Just read this article in Education reimagined and I have to share it with you here. We know it is true, but still, we do nothing to fix it. When the grade is the focus, we tend to lose our intrinsic motivation, and school becomes a sort of game to be won before “real” life begins.
I have written about this book earlier “The End of Average by” Todd Rose, and it is one I highly recommend. The video below is the story he starts his book with. The Air Force realized performance results for pilots were improved when they stopped designing for “average” but made jet cockpits adjustable. It’s a story of how a clear and pragmatic change can have big results. Time for one in school?
The question is simple: Do we prefer to place greater value on grades or on learning itself?
If it’s the former, why should we be surprised when students select easier classes—or “bird courses”— to boost their grades and cumulative GPAs rather than the courses that are more challenging or interesting to them? And, how can we blame our public schools for spending so much time on literacy and numeracy when we know that a teacher’s job security is being disproportionately determined by reading and math scores?
We already know how the rest of the story goes. Once everyone is gaming the system, the system itself becomes a race to the bottom. And, sure enough, studies show that when any of us base our sense of self worth on external factors such as grades, status, or rank, it leads to low self-esteem, depression, and other mental health issues.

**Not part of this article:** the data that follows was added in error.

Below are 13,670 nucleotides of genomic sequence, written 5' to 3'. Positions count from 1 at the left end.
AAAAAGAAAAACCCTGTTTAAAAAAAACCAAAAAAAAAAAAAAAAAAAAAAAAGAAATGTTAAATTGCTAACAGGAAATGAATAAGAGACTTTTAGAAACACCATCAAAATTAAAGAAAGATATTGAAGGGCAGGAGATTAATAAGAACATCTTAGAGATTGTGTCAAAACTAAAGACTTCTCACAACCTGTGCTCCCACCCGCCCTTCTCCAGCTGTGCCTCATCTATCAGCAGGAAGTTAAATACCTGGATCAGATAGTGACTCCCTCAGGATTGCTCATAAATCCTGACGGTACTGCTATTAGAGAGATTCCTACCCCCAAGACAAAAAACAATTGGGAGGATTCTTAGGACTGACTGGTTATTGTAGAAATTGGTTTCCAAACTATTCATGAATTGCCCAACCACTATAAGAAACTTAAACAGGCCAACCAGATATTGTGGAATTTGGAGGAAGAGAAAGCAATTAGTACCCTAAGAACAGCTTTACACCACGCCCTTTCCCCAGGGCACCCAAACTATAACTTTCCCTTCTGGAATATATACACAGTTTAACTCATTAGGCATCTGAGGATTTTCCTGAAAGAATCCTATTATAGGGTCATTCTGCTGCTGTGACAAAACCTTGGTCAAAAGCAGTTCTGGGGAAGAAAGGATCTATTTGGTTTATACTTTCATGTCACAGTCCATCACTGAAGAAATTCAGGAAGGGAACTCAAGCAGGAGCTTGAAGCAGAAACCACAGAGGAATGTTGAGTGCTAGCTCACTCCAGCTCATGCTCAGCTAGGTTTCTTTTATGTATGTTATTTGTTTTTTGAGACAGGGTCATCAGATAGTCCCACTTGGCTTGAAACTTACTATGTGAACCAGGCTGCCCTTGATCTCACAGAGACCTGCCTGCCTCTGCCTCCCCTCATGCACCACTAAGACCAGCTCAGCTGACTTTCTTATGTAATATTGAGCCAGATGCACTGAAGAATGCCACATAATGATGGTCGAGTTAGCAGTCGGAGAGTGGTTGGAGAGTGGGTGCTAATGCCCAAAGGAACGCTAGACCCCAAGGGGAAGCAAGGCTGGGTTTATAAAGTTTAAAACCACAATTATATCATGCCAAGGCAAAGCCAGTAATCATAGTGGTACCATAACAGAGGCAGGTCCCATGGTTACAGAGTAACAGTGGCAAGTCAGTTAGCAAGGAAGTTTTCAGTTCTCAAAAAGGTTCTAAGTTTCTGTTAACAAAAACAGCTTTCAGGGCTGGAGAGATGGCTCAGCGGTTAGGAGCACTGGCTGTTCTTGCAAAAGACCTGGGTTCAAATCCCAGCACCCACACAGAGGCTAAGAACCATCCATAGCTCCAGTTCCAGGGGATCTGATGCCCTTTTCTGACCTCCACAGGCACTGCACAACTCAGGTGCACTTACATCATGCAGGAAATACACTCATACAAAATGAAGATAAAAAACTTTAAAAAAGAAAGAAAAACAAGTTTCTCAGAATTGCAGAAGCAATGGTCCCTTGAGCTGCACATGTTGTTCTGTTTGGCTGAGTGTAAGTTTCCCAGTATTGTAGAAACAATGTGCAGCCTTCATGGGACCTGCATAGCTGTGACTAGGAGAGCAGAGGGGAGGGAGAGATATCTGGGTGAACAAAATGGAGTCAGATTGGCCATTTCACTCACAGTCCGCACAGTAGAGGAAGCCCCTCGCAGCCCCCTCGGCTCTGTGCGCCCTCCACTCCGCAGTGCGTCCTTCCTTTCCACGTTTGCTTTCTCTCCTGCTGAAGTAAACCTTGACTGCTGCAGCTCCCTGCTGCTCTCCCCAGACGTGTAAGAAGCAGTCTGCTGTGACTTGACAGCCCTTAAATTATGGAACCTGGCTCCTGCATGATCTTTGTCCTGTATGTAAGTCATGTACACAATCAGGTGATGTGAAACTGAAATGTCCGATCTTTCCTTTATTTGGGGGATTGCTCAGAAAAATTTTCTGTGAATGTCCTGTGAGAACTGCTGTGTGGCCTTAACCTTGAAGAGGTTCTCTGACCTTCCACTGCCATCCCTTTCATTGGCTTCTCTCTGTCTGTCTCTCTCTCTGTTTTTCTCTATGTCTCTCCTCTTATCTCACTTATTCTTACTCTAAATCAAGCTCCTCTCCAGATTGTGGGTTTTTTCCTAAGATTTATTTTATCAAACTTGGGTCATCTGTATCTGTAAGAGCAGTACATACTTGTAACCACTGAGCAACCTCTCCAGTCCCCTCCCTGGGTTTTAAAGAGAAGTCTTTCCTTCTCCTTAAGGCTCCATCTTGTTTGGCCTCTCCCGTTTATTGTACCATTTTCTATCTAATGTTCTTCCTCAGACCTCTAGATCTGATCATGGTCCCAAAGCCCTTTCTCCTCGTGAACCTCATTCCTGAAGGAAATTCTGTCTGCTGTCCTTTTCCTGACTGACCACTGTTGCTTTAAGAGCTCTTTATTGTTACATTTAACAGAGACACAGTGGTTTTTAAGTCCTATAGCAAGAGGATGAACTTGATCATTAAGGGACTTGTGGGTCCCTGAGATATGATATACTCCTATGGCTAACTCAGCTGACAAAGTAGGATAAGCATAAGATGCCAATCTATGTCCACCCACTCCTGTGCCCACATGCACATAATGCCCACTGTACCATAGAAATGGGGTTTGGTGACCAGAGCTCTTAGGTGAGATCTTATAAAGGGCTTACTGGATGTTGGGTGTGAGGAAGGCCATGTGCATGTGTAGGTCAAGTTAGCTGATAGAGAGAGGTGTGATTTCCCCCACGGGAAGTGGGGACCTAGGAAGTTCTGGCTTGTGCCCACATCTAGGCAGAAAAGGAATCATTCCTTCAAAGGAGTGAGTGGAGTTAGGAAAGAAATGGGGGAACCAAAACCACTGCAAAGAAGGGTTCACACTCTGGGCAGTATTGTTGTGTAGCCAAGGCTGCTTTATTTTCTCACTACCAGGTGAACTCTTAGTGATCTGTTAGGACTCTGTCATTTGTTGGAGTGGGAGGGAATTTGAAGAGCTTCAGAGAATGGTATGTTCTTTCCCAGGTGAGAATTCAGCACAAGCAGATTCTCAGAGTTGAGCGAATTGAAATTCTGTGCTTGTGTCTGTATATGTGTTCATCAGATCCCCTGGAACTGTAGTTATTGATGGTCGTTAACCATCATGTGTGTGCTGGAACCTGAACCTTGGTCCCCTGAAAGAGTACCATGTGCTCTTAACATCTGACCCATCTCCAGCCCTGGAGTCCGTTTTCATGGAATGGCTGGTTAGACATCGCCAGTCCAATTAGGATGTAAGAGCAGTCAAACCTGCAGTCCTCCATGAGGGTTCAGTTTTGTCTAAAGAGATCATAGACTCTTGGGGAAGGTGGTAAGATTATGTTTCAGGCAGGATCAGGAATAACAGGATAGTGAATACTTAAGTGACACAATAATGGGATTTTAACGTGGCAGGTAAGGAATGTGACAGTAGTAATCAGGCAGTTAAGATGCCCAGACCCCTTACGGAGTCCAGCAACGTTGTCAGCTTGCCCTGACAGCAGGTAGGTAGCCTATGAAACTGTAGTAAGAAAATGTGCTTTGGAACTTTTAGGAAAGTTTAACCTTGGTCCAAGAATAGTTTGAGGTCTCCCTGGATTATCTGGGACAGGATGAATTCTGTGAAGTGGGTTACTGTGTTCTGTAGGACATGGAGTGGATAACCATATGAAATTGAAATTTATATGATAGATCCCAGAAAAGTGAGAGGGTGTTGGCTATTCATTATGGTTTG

Becoming a life-long learner requires appreciating the process of learning and focusing on being able to master things.
By contrast, in a mastery- or learning-focused system that is not about grades, there might still be an assessment or a rubric that lays out what learners need to know and be able to do. But, the purpose of the rubric is to provide a learner with information about where she may need to continue focusing her efforts. In theory and in practice, all learners have a chance to keep improving until they have reached a level of mastery or acceptable performance.
Some will wonder: Then how will we know who is better?
And here, we must ask ourselves: Better at what?
The universal objective is not to be better than anyone else; it is to be one’s best self.